The US dollar traded higher against most of the major currencies yesterday, seemingly unfazed by weaker inflation data and dovish comments from Fed Chairman Jerome Powell, says Kathy Lien of  

With stocks hitting record highs, the Biden Administration making progress on finalizing the stimulus deal, and more Americans getting vaccinated, some Fed Presidents have been talking about earlier tapering.

However, Powell casted doubt on this scenario by saying that they will not tighten policy in response to strong labor data because a strong labor market is still very far away. 

In fact, he calls for rates to remain at current near zero level until the economy reaches maximum employment and inflation hits 2%. The economy dropped to a very low base during the pandemic, millions of Americans are unemployed, and Powell wants to ensure a durable recovery.

Oil prices hit a one-year high this month, but inflation remains subdued according to the CPI report. 

Headline inflation rose 0.3% in January, but the core rate was unchanged. Even if prices rise in the coming months, Powell said “it isn’t going to mean much.” Comments like this should have driven the US dollar lower but the greenback strengthened against most of the major currencies in the New York trading session.

European Central Bank Governor Christine Lagarde doesn’t see rising inflation as a concern as well. In yesterday’s speech she said inflation is not converging to their goal over the medium term which signals that she’d like to keep policy accommodative.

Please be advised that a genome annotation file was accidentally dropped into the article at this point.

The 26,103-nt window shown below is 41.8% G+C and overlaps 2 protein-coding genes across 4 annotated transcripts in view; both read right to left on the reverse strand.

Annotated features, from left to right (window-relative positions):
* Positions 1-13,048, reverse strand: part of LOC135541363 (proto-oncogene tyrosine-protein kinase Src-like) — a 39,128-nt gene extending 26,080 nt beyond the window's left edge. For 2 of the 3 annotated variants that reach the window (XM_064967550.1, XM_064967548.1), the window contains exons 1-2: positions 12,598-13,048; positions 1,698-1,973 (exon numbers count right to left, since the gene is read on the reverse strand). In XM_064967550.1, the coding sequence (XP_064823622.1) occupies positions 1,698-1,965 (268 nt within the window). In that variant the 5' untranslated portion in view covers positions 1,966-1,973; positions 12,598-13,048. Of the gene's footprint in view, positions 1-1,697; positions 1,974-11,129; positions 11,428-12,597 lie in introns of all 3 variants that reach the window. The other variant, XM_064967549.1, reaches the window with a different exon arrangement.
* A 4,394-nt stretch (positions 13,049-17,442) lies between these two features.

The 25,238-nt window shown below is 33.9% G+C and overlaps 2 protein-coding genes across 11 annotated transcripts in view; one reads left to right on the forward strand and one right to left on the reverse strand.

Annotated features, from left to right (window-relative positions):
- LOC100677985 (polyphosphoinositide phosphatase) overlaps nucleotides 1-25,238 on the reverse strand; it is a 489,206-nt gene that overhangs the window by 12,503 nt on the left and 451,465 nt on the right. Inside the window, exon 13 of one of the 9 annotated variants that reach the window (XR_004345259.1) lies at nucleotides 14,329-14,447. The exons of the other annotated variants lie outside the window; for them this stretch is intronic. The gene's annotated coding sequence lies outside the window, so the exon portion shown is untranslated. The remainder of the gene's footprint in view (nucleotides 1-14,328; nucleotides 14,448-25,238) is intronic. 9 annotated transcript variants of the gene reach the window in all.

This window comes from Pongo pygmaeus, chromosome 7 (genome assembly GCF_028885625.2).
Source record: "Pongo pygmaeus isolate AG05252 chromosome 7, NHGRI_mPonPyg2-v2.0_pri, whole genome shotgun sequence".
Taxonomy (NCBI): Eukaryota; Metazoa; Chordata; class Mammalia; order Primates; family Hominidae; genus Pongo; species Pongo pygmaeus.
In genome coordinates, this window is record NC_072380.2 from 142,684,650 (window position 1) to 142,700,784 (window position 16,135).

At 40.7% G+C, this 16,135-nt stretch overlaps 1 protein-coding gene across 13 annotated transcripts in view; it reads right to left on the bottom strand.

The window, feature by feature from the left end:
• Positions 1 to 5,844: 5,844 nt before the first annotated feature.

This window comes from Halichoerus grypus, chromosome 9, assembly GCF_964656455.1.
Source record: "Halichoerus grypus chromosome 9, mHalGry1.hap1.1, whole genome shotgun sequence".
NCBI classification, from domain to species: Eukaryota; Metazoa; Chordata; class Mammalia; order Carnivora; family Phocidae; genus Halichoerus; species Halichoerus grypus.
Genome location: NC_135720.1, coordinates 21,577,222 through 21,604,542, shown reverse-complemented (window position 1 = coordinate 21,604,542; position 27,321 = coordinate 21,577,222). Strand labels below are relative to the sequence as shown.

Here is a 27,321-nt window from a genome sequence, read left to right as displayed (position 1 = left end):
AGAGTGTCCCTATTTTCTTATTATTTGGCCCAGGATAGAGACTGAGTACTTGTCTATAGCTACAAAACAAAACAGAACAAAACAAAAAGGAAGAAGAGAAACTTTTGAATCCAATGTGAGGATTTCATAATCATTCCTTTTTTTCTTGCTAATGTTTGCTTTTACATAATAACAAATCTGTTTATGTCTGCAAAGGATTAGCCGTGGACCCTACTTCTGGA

This is more dovish than their comments last month when they suggested that they may not need to use the full PEPP envelope if financing conditions remained favorable. Euro came off its earlier highs and traded heavy for most of the NY session.

The best performing currency was sterling.

Bank of England Governor Bailey did not touch on monetary policy in his speech, choosing instead to urge the European Union to grant the financial services industry market access for securities clearing. GBP has outperformed the euro since the beginning of the year and continues to do so as the country forges forward with vaccination.

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The New Zealand and Australian dollars were the weakest currencies on Wednesday. 

No economic reports were released from the commodity-producing countries but as high-beta currencies, they are particularly vulnerable to stock market volatility and US dollar rally. The Dow Jones Industrial Average went on quite a rollercoaster ride, starting the day up more than 100 points at record highs only to turn negative an hour later before recovering back into positive territory. USD/CAD climbed above 1.27 as the eight-day-long rally in oil moderated.

Looking ahead, the Chinese Lunar New Year should reduce participation in the market. 

The economic calendar is light with only US jobless claims and Australian consumer inflation expectations scheduled for release.

Happy Lunar New Year to all of our friends who celebrate it!

To learn more about Kathy Lien visit